15 Mar Understanding the role of RNA quality control in FSHD
The Chris Carrino Foundation, in conjunction with Friends of FSHD Research, is proud to continue funding for the Dr Suja Janaggathan Lab at The University of Colorado. We have just approved funding of year two of this project, with our portion amounting to $46,344.50.
Dr. Amy Campbell from the Janaggathan lab provides us with a synopsis of this important work.
Understanding the role of RNA quality control in FSHD
Written by Amy Campbell, PhD
Genes are sequences of DNA that contain instructions for the cell. When and where genes are turned on or off must be carefully controlled to ensure that the appropriate cellular instructions are being followed. When a gene is turned on, the DNA is copied into RNA, which is then used to make protein. Cells have many levels of “quality control” along the DNA -> RNA -> protein pipeline. One quality control pathway, called nonsense-mediated decay, detects and destroys incorrect or incomplete RNA before it can be used to make defective protein.
Understanding nonsense-mediated decay has become important for those patients, families, and scientists who seek to find therapies for facioscapulohumeral muscular dystrophy (FSHD), a devastating disease with no treatment or cure. FSHD is caused by mis-expression in skeletal muscle of the DUX4 gene, which is typically only turned on in the embryo. In 2015, Jagannathan and colleagues showed that when DUX4 is mis-expressed the effectiveness of the nonsense-mediated decay quality control pathway is reduced leading to a build-up of incorrect RNAs inside muscle cells. However, it was unclear whether these incorrect RNAs were turned into defective proteins, and if they contributed to FSHD pathogenesis.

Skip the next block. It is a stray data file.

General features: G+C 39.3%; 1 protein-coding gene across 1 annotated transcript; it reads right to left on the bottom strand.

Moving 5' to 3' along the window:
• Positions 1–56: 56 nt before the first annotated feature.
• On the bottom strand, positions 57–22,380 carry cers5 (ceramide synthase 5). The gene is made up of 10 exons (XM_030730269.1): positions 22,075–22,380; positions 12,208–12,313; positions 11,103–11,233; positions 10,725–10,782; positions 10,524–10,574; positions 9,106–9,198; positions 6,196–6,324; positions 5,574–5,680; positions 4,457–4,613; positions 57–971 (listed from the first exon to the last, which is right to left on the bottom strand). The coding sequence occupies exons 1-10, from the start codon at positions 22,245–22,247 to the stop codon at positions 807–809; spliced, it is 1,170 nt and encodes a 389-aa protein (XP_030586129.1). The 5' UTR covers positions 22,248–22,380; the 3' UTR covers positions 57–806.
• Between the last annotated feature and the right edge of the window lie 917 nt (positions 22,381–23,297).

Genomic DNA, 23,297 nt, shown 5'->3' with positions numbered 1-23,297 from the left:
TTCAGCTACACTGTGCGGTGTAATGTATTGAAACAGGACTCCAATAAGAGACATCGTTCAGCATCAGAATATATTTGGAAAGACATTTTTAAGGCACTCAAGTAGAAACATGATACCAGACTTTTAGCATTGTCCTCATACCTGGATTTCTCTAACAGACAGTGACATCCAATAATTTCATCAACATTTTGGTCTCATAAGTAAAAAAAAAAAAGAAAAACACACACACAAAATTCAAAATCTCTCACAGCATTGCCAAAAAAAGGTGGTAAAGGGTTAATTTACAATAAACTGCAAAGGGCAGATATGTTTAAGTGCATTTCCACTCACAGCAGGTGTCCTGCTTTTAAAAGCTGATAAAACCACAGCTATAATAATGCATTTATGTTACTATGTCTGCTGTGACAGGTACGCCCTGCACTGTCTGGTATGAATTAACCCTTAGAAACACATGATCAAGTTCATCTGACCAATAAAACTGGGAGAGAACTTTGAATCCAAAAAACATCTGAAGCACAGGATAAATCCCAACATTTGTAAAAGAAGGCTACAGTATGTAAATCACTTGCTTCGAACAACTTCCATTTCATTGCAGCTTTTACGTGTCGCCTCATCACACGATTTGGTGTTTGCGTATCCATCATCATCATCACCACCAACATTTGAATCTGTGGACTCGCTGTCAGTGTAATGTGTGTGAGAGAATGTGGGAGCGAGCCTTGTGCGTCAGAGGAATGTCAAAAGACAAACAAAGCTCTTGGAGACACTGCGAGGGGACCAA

Therefore, after Dr. Jagannathan established her own research group at the University of Colorado Anschutz Medical Campus in 2018, her team set out to determine whether the incorrect RNAs generated upon DUX4 mis-expression in muscle are made into defective proteins that have a toxic effect on the cell. In work jointly funded by the Chris Carrino Foundation for FSHD and Friends of FSH Research, the Jagannathan lab established a highly complex procedure called “ribosome footprinting” – that reads out the bits of RNA contained within molecular machines called ribosomes that are actively engaged in making RNAs into proteins – and used this technology to show that many incorrect RNAs are turned into defective, and potentially toxic, proteins in DUX4-expressing muscle cells.
The Jagannathan lab went on to show that expressing one of the defective proteins in otherwise healthy muscle cells caused the cells to die. Notably, this defective protein is present in FSHD patient-derived muscle cells grown in culture. They are now exploring whether getting rid of the incorrect RNAs and defective proteins that build up as a result of DUX4 expression can prevent DUX4-mediated cell death.
These results not only provide new insights into FSHD pathobiology, the defective protein products identified by Dr. Jagannathan’s group are unique to DUX4-expressing cells and therefore could have utility as biomarkers for FSHD, helping to track disease status and/or progression.
Stay tuned for the publication of this work!